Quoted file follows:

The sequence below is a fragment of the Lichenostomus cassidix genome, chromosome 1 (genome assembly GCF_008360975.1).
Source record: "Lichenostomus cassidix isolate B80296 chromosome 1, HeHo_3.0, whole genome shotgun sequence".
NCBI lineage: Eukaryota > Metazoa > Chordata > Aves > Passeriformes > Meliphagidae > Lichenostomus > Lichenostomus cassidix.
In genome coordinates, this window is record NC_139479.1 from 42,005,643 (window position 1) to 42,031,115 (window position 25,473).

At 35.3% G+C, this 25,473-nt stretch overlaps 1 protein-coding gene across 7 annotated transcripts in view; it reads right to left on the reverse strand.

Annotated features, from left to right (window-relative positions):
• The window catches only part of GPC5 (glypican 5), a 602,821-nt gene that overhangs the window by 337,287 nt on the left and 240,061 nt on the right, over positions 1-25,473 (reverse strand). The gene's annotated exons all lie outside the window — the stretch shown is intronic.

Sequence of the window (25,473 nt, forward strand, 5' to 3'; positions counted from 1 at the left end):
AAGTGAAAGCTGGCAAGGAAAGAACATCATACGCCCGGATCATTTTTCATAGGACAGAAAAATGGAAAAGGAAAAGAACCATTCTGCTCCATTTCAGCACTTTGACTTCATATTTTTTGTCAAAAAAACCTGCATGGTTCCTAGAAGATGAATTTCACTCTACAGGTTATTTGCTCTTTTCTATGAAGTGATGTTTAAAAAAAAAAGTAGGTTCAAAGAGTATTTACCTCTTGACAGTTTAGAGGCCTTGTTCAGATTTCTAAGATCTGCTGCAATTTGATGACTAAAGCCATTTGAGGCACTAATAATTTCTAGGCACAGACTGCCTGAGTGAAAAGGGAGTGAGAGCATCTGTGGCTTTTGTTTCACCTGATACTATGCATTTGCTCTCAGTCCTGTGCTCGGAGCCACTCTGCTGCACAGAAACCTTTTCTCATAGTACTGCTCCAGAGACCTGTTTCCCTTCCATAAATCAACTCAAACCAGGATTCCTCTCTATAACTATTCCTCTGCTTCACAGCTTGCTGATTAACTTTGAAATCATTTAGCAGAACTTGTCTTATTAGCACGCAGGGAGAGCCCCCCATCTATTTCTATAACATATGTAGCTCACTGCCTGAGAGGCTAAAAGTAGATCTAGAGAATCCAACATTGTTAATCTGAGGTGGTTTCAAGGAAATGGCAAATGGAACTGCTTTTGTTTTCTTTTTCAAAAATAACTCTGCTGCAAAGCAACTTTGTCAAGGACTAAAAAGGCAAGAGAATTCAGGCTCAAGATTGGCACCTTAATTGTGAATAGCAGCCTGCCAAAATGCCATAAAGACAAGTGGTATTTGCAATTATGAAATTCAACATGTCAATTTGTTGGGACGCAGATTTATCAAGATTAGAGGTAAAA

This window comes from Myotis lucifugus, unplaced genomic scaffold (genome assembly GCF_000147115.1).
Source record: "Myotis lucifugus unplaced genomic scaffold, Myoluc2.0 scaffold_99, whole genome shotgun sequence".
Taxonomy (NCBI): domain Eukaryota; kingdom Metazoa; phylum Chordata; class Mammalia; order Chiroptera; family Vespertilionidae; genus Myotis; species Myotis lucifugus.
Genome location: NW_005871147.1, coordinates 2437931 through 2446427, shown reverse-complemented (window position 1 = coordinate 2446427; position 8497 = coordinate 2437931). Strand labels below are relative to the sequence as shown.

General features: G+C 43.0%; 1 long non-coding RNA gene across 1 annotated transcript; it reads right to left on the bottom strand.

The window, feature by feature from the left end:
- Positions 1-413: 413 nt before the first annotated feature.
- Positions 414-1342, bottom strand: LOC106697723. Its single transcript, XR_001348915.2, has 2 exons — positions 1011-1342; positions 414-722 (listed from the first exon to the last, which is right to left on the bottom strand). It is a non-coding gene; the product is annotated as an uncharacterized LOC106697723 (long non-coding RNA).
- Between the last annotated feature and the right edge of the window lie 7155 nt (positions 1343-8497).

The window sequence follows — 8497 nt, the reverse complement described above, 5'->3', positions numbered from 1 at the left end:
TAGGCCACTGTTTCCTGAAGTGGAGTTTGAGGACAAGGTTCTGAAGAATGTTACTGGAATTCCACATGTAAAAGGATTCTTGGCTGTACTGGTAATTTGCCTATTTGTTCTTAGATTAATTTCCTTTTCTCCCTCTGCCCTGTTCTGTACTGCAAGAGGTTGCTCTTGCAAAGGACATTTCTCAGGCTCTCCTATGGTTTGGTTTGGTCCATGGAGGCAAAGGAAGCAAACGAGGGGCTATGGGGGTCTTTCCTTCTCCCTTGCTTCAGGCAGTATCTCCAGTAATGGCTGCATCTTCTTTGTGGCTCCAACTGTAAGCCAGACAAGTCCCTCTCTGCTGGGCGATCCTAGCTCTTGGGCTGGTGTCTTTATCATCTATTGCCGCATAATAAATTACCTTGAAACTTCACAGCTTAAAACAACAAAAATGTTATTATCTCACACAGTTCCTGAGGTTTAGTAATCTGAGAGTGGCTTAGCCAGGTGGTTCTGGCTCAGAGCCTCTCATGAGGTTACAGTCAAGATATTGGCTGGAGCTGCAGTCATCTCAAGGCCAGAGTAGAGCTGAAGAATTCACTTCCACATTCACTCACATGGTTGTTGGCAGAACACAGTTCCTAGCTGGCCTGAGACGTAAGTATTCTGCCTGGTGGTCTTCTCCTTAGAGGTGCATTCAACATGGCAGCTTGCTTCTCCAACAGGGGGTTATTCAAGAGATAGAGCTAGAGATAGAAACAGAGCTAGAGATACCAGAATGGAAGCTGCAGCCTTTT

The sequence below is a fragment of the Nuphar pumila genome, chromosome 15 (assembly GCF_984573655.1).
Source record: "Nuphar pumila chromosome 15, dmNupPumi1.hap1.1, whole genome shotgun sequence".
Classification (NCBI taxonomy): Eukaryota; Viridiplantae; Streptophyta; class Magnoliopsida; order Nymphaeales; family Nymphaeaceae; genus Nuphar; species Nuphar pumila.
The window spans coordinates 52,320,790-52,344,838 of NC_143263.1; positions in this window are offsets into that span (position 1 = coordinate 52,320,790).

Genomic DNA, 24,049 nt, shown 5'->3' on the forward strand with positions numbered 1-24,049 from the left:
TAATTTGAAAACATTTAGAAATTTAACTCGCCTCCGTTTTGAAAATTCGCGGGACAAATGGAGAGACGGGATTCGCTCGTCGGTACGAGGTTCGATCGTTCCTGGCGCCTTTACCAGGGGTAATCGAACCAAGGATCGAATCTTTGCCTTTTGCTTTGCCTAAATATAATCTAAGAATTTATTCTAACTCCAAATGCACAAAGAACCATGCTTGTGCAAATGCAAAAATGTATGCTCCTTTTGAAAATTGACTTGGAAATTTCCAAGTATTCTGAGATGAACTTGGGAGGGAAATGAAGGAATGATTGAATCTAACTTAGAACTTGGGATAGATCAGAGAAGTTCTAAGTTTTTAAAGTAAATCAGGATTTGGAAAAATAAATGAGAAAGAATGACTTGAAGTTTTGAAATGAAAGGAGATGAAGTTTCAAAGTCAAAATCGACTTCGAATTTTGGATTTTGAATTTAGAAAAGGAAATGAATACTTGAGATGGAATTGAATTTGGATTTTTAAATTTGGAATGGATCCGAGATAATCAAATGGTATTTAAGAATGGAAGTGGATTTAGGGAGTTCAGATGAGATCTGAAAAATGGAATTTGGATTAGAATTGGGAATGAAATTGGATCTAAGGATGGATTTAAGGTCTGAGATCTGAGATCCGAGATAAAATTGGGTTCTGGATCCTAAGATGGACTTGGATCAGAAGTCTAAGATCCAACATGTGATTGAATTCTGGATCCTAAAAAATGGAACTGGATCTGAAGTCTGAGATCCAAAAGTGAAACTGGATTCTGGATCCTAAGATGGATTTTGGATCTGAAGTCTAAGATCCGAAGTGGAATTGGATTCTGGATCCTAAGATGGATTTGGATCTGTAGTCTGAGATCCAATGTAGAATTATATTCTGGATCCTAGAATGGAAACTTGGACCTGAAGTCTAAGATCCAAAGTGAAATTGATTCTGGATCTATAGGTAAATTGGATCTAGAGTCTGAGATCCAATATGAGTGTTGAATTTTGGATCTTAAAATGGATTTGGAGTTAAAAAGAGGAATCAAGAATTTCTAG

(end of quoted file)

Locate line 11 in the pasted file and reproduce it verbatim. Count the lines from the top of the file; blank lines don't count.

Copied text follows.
Source record: "Myotis lucifugus unplaced genomic scaffold, Myoluc2.0 scaffold_99, whole genome shotgun sequence".